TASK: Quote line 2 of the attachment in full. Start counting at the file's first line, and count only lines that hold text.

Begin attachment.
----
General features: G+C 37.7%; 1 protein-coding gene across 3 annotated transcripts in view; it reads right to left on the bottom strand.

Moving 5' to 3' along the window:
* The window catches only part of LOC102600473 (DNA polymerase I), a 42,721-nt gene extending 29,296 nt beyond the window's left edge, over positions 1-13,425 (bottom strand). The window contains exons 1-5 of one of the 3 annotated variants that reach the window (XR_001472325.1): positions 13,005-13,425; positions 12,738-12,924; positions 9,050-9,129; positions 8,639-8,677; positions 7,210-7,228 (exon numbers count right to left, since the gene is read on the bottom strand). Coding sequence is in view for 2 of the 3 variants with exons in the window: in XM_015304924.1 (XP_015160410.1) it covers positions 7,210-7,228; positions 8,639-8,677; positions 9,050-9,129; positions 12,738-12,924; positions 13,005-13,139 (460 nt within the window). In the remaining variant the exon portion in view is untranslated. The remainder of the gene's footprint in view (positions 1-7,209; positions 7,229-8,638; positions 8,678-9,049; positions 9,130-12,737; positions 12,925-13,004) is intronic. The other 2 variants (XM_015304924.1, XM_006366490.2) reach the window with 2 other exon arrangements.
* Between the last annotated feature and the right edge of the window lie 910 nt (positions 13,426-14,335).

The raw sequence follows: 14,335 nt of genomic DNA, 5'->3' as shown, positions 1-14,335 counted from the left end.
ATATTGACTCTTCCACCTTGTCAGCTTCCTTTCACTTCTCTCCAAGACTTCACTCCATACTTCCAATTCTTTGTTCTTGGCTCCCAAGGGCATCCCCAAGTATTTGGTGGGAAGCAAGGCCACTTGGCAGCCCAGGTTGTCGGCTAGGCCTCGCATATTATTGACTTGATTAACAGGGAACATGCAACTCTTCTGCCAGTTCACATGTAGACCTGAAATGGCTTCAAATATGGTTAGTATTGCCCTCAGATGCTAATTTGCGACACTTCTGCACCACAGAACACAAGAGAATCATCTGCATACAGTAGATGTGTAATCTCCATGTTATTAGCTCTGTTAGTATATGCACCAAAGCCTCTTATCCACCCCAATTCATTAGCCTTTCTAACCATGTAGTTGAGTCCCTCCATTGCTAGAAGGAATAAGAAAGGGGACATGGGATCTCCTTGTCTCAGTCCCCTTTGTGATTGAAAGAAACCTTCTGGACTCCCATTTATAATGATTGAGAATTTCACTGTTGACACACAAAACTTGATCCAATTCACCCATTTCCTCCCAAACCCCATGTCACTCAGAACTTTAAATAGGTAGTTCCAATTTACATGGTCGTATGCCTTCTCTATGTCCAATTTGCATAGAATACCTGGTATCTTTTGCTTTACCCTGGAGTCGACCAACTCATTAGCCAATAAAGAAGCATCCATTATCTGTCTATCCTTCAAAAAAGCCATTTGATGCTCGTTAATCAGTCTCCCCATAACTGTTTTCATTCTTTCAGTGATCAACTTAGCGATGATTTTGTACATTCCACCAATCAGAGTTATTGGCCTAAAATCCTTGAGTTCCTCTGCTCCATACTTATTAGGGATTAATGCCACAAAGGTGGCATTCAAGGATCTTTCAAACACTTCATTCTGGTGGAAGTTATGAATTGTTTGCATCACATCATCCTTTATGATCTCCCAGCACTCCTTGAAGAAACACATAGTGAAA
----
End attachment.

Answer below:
Moving 5' to 3' along the window: